Works studied or used as reference include the following and many more:Oedipus the King by Sophocles, The Poetics by Aristotle, The Gospel of Colonus (film based on Sophocles’ Oedipus at Colonus), Young Goodman Brown and The Birthmark by Nathaniel Hawthorne, The Interpretation of Dreams and other works by Sigmund Freud, A Handbook of Critical apporaches to Literature by Wilfred Guerin et al (6th edition – used as a reference), and Critical Theory Since Plato with Hazard Adams, ed.
Class readings, literary studies and three expository papers are based on themes inherent in various Shakespeare plays. Students learn and perform scenes of their choice in order to explore the theatrical element of Shakespeare. Creative writing evolves from freestyle poetry to Elizabethan style sonnets as well as other forms. Some of the plays that are read include The Tempest, Othello, and King Lear.
Involves studying a large selection of neo-classic, romantic, realistic, symbolist and impressionist, and modernist works, and basing 3 expository papers on these works. Focus is given to identifying various moods and structures from the literature studied and developing poetry and prose in each of these styles. Authors that have been studied include: Pope, Coleridge, Wordsworth, Browning, Gogol, Mansfield, Eliot, Miller, and Borges.
Advanced Math Based Physics(with Algebra II, Trigonometry, Analytical Geometry)
Hillside’s Lab Physics is a rigorous approach to physics with a heavy emphasis on the mathematics involved. Vector algebra, analytic geometry and trigonometry are all used to reinforce the students’ understanding of both the science and math. The calculus concepts of limits and derivatives are introduced and related to various topics in physics, paving the way for more technical treatments in future calculus courses. Topics studied include vector algebra, Newton’s laws of motion, reference frames and their relative motion, rotational motion, conservation of momentum and energy, lab procedures and the proper use of lab notebooks and lab reports. Problem solving strategies are introduced early in the course and emphasized by the instructor in the discussion of almost every example problem or question asked in class.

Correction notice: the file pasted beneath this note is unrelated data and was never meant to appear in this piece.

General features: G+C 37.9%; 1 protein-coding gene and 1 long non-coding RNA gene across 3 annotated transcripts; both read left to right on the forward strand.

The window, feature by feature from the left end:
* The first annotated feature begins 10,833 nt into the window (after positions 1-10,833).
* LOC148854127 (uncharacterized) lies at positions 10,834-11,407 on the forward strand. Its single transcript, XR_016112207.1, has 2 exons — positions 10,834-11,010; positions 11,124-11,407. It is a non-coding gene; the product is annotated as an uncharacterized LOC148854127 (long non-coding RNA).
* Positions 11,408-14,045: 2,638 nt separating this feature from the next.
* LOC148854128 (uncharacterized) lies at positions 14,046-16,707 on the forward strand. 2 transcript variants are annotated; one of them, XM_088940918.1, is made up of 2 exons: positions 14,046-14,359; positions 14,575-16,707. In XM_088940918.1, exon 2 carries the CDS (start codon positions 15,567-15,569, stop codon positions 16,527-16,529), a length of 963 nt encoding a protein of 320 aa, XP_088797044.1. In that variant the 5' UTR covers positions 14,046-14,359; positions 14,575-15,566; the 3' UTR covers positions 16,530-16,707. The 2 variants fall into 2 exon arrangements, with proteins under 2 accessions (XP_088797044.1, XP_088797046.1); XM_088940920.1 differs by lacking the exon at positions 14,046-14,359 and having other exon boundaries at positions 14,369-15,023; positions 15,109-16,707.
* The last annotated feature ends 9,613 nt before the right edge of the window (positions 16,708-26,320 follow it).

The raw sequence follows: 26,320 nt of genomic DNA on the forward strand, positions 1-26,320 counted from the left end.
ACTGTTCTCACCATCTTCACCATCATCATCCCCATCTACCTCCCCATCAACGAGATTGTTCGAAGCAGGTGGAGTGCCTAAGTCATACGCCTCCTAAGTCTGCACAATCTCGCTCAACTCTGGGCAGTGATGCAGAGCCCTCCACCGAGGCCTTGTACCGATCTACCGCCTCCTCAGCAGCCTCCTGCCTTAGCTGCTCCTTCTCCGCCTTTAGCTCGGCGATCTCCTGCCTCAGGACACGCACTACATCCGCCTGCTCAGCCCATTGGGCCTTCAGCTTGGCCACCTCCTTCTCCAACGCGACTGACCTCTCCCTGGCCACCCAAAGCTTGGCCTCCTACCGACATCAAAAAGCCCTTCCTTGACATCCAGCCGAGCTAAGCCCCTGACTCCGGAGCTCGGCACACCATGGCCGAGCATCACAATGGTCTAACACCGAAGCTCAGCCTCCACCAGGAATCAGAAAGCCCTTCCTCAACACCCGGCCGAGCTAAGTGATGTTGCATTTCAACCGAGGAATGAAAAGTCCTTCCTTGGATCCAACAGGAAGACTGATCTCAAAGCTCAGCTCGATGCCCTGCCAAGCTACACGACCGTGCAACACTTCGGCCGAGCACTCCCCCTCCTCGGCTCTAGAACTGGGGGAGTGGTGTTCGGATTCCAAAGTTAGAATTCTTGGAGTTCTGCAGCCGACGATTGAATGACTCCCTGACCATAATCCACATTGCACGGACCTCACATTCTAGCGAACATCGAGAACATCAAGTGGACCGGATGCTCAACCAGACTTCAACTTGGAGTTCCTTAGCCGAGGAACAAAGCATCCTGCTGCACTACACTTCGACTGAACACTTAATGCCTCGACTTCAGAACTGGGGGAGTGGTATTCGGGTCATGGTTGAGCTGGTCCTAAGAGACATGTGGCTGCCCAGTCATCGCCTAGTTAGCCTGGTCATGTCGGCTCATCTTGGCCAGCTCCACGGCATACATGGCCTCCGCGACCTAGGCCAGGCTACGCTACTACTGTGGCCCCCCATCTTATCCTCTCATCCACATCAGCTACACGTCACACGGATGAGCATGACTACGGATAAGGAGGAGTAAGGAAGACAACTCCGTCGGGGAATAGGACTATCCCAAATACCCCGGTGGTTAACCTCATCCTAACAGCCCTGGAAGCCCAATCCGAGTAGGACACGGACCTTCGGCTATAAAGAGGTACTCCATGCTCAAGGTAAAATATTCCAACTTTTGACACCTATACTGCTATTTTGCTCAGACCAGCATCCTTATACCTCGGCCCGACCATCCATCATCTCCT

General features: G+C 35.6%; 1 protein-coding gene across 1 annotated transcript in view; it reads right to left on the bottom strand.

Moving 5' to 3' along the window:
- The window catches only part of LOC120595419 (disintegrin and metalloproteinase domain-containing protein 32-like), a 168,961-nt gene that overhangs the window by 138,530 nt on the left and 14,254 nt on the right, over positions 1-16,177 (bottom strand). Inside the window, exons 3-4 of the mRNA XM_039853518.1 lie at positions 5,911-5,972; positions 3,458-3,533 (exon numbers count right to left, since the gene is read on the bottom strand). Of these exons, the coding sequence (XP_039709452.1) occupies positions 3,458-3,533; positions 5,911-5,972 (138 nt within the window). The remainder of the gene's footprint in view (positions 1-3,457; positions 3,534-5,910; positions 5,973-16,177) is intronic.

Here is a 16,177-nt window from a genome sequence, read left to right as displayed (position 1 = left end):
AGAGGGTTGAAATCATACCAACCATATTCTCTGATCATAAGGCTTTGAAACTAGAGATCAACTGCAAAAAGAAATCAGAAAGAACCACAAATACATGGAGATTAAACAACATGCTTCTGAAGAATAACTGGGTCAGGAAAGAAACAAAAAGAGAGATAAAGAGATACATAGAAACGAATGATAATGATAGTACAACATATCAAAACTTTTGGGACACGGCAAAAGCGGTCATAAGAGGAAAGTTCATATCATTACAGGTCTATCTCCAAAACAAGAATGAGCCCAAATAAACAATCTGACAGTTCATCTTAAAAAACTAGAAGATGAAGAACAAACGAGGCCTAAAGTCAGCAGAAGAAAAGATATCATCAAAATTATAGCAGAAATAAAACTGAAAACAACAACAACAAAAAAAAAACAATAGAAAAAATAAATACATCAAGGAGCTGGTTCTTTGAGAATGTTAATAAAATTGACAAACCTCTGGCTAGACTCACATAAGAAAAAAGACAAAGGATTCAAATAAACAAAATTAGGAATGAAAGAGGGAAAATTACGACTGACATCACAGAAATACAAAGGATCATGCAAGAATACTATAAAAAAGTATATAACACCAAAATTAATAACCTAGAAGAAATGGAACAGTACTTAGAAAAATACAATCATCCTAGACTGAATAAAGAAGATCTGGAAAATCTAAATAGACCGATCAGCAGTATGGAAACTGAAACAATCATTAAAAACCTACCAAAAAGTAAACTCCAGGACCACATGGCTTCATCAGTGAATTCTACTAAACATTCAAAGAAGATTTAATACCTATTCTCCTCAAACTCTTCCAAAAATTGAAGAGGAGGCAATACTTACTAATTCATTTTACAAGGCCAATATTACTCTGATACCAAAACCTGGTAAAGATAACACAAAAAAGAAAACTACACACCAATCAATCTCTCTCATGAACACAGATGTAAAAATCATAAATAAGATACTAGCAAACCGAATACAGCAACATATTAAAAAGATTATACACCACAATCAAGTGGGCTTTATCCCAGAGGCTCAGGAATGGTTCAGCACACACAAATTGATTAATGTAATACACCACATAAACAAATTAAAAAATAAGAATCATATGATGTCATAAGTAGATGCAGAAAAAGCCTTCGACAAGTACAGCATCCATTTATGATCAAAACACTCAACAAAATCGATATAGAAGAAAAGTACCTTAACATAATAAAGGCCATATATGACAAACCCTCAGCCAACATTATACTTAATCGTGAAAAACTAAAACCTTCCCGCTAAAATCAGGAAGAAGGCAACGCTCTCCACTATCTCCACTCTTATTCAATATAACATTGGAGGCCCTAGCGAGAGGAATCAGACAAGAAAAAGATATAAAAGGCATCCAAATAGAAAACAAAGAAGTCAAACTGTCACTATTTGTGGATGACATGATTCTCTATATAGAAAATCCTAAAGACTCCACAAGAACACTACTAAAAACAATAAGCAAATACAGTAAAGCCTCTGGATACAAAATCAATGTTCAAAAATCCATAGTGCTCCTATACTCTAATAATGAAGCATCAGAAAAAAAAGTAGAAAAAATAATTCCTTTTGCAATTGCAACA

The course involves a substantial amount of daily practice problems which the students have time to master under the guidance of the instructor during class before finishing the rest at home. Labs are a significant challenge, not only reinforcing physics concepts but time management, teamwork in an academic setting, trouble shooting, technical writing, tenacity and patient attention to detail.